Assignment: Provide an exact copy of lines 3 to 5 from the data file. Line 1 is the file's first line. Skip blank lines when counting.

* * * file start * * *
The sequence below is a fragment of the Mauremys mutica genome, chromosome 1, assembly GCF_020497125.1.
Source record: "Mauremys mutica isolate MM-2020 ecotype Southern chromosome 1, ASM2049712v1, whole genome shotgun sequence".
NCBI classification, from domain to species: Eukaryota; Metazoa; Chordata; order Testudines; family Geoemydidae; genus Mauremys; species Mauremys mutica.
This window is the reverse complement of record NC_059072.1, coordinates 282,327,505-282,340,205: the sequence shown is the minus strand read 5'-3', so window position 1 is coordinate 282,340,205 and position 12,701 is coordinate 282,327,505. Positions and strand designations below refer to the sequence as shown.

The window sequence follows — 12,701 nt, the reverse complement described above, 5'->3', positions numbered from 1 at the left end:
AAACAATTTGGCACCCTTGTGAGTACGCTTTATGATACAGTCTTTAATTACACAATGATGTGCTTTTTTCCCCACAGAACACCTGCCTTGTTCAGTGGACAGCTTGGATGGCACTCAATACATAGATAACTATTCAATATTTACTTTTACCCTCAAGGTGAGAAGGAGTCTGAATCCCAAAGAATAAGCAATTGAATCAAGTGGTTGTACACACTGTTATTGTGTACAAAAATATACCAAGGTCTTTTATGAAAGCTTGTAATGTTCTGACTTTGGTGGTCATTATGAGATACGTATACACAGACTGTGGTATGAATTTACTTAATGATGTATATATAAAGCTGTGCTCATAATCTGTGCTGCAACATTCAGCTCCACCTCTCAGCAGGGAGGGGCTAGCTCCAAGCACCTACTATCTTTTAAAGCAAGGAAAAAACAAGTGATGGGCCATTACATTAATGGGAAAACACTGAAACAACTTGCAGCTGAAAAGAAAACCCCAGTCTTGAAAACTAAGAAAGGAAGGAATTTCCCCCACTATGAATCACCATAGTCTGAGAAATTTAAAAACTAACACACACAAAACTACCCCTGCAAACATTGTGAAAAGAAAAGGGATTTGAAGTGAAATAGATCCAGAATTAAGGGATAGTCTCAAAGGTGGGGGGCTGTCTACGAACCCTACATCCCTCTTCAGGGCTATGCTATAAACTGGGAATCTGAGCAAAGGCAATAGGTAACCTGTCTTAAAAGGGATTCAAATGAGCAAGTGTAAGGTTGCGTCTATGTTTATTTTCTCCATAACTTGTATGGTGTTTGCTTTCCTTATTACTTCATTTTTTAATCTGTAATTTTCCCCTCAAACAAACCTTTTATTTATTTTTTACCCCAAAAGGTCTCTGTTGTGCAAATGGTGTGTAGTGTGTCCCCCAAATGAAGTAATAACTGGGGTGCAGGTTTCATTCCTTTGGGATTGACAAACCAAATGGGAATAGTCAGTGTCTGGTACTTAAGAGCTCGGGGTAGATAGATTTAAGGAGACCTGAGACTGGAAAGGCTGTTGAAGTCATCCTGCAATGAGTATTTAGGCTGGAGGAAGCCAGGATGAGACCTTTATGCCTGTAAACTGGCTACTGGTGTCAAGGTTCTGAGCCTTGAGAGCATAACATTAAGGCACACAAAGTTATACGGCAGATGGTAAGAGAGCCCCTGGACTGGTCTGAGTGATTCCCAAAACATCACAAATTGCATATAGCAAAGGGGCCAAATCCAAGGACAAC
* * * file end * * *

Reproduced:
NCBI classification, from domain to species: Eukaryota; Metazoa; Chordata; order Testudines; family Geoemydidae; genus Mauremys; species Mauremys mutica.
This window is the reverse complement of record NC_059072.1, coordinates 282,327,505-282,340,205: the sequence shown is the minus strand read 5'-3', so window position 1 is coordinate 282,340,205 and position 12,701 is coordinate 282,327,505. Positions and strand designations below refer to the sequence as shown.

The window sequence follows — 12,701 nt, the reverse complement described above, 5'->3', positions numbered from 1 at the left end: